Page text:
MOVIEMOVESME: So you mentioned that this match is a moment that time stood still. There’s a lot of great sports moments in our history. But this is one, I’ve seen it re-enacted as an art installation. That you’ve used it for very high drama, reminded me of the movie “Rush” – that really intense drama. What do you think it is about this particular match that still stands out after 30 something years?
Janus Metz: I think it is multiple things. I think it’s a perfect narrative between two perfect opposites. The one who always represses his emotions in order to manifest an intensity that makes him a winner. And then John McEnroe is the opposite that feeds off of his emotions and uses them actively, and extravagantly. So I think as personalities they represent mirrors that we can look at and maybe find a piece of ourselves within. So that’s one part of it. Secondly, it was a perfect narrative of clashing types of a society of clashing worlds. And then what happened in that match became so dramatic. It was so extensive that it was almost an element that became larger than tennis. That became sublime. Perfection.
MOVIEMOVESME: To what extent did you find the qualities you were looking for in your leads? I think, for instance, of the press conference scene with McEnroe, Shia LaBeouf’s own bowels with the press – it was almost meta that scene. I didn’t know whether I was looking at John McEnroe or Shia LaBeouf. It could have been either one with the words he was saying. Did you get a sense of who you were dealing with in the actors?
Janus Metz: That was pretty much part of the casting, of course – to find people that could bring a certain authenticity to the roles. So that we were not just replicating or trying to create a sense of mimicry but we were trying to create a sense of truth, a reality that transcended that possessed the film.
MOVIEMOVESME: Because I got the sense that you would know exactly what was going on when he read that scene.
Janus Metz: We used it very accurately of course. I’d be foolish as a director not to use that.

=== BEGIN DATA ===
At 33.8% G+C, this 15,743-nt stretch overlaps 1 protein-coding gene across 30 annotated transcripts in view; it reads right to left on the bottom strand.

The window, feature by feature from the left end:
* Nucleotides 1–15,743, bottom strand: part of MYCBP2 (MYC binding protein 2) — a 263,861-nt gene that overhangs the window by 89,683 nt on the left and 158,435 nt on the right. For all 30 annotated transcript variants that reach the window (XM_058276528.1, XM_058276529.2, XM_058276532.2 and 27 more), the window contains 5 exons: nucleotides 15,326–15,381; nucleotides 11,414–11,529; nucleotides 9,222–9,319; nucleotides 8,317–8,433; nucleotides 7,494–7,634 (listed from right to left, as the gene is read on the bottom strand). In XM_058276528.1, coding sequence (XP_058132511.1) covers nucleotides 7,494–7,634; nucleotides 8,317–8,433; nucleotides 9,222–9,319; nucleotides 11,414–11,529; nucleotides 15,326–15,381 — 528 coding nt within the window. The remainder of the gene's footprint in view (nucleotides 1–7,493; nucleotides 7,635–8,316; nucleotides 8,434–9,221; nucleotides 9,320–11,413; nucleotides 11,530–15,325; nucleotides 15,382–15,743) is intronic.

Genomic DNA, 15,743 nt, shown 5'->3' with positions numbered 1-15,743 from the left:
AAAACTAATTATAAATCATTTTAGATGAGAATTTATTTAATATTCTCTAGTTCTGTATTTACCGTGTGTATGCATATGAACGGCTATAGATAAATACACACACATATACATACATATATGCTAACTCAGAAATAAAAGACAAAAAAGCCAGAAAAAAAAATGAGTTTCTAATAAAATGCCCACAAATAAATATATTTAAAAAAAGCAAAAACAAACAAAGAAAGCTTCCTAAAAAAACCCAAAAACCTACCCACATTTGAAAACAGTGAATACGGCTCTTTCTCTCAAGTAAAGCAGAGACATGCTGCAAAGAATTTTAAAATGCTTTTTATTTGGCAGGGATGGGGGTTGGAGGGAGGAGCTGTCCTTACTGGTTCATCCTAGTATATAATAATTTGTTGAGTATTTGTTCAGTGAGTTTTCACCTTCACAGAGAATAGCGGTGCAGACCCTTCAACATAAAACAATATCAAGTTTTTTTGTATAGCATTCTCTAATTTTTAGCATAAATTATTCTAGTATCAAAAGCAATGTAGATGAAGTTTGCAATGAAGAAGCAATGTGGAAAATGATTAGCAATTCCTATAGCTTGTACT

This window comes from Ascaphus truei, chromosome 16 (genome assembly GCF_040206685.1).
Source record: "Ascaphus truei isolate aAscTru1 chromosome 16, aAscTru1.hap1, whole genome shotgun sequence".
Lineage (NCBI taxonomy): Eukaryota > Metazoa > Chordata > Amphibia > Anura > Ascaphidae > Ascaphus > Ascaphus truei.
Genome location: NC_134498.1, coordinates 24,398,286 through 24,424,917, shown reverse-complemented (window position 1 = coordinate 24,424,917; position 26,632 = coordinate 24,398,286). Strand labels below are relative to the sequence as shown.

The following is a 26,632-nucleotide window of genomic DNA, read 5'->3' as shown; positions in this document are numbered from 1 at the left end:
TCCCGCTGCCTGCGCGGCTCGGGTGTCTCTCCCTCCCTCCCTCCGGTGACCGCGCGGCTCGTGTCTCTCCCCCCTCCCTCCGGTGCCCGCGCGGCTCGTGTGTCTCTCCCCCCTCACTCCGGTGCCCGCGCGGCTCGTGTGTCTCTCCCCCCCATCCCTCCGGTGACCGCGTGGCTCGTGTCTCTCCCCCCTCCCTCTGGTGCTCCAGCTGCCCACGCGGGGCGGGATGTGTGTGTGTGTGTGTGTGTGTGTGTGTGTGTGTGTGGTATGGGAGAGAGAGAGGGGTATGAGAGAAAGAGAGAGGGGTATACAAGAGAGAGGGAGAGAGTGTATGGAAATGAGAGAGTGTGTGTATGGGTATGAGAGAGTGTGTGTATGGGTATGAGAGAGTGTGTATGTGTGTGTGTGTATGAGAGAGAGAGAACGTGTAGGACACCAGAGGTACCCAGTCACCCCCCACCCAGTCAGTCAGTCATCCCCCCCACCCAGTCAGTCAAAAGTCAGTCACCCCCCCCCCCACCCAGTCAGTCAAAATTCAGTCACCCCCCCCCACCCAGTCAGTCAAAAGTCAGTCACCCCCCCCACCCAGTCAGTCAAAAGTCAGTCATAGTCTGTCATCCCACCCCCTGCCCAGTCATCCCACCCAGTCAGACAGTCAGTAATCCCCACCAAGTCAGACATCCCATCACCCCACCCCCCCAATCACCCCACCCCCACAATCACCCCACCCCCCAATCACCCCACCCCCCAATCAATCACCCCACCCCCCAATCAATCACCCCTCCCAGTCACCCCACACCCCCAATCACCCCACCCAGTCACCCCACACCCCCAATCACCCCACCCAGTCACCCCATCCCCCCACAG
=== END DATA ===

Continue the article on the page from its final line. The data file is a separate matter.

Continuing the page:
MOVIEMOVESME: You discussed the duality of the two characters and those icons in history. But what I thought was kind of interesting was how effectively you created a continuum between them, like they recognized each other that they are on some sort of circle and each one is at a different end of it and moving back and forth. When they see each other at the end, in the airport, that recognition is instantaneous. On the court, they are antagonistic to each other. But they already know they are the only two people who can actually understand what’s going on at that moment.
Janus Metz: But that’s very much the point of the film I think. That they see sort of something in each other that they recognize in themselves. You can wonder what that is if it’s some sort of pain or some sort of longing.
MOVIEMOVESME: You were talking about bringing the truths to the story. But you have also cast Borg’s son – Leo Borg who played the younger version of him. I wonder how did you bring him on board and how the tennis icon himself was involved in the film.
Janus Metz: This was a wonderful thing because we were actually approached by Leo himself. When we went out with a casting brief we got a letter saying: “My name is Leo Borg. I’m a tennis player. I’m 13 years old. I would like to come to the casting. By the way, my father’s name is Bjorn Borg.” We obviously knew very well who Leo was. And he was already on our radar. I thought this was really interesting. I mean this is the blood of the real character and that could potentially be great. It could also potentially be a big problem. Because, would Bjorn Borg be able to have a say regarding the film? Would he suddenly be on set saying: “No you can’t do that scene because I don’t want that side of me to be in the movie.” Or could Leo be in trouble at home, at the dinner table if Bjorn didn’t like the film? And suddenly here’s a director asking him to do stuff that dad doesn’t want. Leo was just so undeniably good. And we had very thorough discussions with the Borg family as to what it would mean to bring Leo into the production. He was going to be treated like any other actor. This was Leo’s own thing. Bjorn wouldn’t have any real interference. But of course, the whole scenario evolved into me having a chance to sit down and talk with Bjorn and talk about his life and invite him to come to set. He was on set as we were going to film. He was never there when we were filming Leo. I didn’t want that double awareness on Leo’s behalf. I wanted him to feel free. But he visited the set on a day when we were filming a scene in Bjorn’s childhood home. So he walked into a perfect replica of his childhood home with two of Sweden’s most talented actor’s dressed up as his parents. It was a very touching day for him.
But to answer your question, they haven’t had any final cut or say on the movie. We’ve never had any secrets from them either. We’ve tried to be open. We’ve always tried to engage them in conversations. I’ve been lucky to have that opportunity with Bjorn. Unfortunately, not with John.
MOVIEMOVESME: A funny thing was that Shia mentioned that this is the second time that he’s been offered a role of John McEnroe. So clearly people see this parallel. I wonder what did you see in him to cast him for this role?.
Janus Metz: Well, it’s very obvious and Shia himself talks about this role as being a cathodic experience for him. So that, of course, makes me very proud. And it’s something that we used that actively as part of the production.